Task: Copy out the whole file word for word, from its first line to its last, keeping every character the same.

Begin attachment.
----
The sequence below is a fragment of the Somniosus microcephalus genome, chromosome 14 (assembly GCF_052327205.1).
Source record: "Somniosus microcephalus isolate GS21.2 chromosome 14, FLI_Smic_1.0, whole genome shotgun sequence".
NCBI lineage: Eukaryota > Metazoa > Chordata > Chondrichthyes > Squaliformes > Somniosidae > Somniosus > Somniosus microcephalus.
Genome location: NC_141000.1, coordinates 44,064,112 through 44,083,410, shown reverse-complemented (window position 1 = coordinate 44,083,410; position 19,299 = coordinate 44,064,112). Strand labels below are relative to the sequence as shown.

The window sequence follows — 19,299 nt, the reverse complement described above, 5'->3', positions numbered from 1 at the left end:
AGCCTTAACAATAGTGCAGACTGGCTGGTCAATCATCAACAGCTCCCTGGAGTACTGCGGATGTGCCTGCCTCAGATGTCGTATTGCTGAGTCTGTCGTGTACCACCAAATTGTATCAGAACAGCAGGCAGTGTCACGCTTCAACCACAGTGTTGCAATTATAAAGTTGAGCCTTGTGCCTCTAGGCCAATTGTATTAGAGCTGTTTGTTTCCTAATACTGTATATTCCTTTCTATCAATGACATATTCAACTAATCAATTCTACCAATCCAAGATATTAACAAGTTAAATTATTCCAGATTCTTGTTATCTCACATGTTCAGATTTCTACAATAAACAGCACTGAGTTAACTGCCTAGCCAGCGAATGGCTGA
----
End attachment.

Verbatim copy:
The sequence below is a fragment of the Somniosus microcephalus genome, chromosome 14 (assembly GCF_052327205.1).
Source record: "Somniosus microcephalus isolate GS21.2 chromosome 14, FLI_Smic_1.0, whole genome shotgun sequence".
NCBI lineage: Eukaryota > Metazoa > Chordata > Chondrichthyes > Squaliformes > Somniosidae > Somniosus > Somniosus microcephalus.
Genome location: NC_141000.1, coordinates 44,064,112 through 44,083,410, shown reverse-complemented (window position 1 = coordinate 44,083,410; position 19,299 = coordinate 44,064,112). Strand labels below are relative to the sequence as shown.

The window sequence follows — 19,299 nt, the reverse complement described above, 5'->3', positions numbered from 1 at the left end:
AGCCTTAACAATAGTGCAGACTGGCTGGTCAATCATCAACAGCTCCCTGGAGTACTGCGGATGTGCCTGCCTCAGATGTCGTATTGCTGAGTCTGTCGTGTACCACCAAATTGTATCAGAACAGCAGGCAGTGTCACGCTTCAACCACAGTGTTGCAATTATAAAGTTGAGCCTTGTGCCTCTAGGCCAATTGTATTAGAGCTGTTTGTTTCCTAATACTGTATATTCCTTTCTATCAATGACATATTCAACTAATCAATTCTACCAATCCAAGATATTAACAAGTTAAATTATTCCAGATTCTTGTTATCTCACATGTTCAGATTTCTACAATAAACAGCACTGAGTTAACTGCCTAGCCAGCGAATGGCTGA